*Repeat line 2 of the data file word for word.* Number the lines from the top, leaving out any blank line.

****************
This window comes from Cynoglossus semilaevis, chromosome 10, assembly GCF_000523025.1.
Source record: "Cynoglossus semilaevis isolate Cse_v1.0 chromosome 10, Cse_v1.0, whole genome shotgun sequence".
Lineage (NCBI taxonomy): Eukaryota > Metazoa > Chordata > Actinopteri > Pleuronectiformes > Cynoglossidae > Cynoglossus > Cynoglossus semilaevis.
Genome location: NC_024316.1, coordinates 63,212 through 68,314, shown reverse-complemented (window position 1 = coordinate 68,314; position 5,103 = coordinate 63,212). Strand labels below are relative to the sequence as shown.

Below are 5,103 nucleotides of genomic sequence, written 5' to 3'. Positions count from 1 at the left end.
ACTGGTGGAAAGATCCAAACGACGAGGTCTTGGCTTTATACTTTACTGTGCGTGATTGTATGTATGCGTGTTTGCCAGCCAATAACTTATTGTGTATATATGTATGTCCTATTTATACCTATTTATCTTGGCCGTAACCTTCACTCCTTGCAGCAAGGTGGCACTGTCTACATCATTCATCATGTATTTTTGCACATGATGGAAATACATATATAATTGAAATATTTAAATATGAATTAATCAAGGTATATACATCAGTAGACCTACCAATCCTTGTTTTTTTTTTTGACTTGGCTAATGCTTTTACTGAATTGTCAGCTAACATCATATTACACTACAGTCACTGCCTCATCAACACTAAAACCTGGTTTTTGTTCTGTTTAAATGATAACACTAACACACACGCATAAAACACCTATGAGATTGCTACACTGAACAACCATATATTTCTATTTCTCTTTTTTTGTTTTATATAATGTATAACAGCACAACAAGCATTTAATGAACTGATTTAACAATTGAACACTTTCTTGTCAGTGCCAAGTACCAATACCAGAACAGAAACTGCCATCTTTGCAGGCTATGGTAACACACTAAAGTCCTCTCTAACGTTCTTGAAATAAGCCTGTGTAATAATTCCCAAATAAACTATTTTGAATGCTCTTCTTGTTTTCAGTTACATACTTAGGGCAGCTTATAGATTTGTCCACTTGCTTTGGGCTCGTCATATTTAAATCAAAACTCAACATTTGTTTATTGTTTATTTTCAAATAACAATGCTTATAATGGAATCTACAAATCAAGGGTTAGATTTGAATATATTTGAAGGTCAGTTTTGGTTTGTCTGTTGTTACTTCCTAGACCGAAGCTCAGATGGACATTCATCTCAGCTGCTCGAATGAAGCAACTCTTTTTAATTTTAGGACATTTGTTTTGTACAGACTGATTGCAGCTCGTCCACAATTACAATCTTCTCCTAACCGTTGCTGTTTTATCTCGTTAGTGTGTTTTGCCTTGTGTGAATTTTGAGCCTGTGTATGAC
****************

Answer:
Source record: "Cynoglossus semilaevis isolate Cse_v1.0 chromosome 10, Cse_v1.0, whole genome shotgun sequence".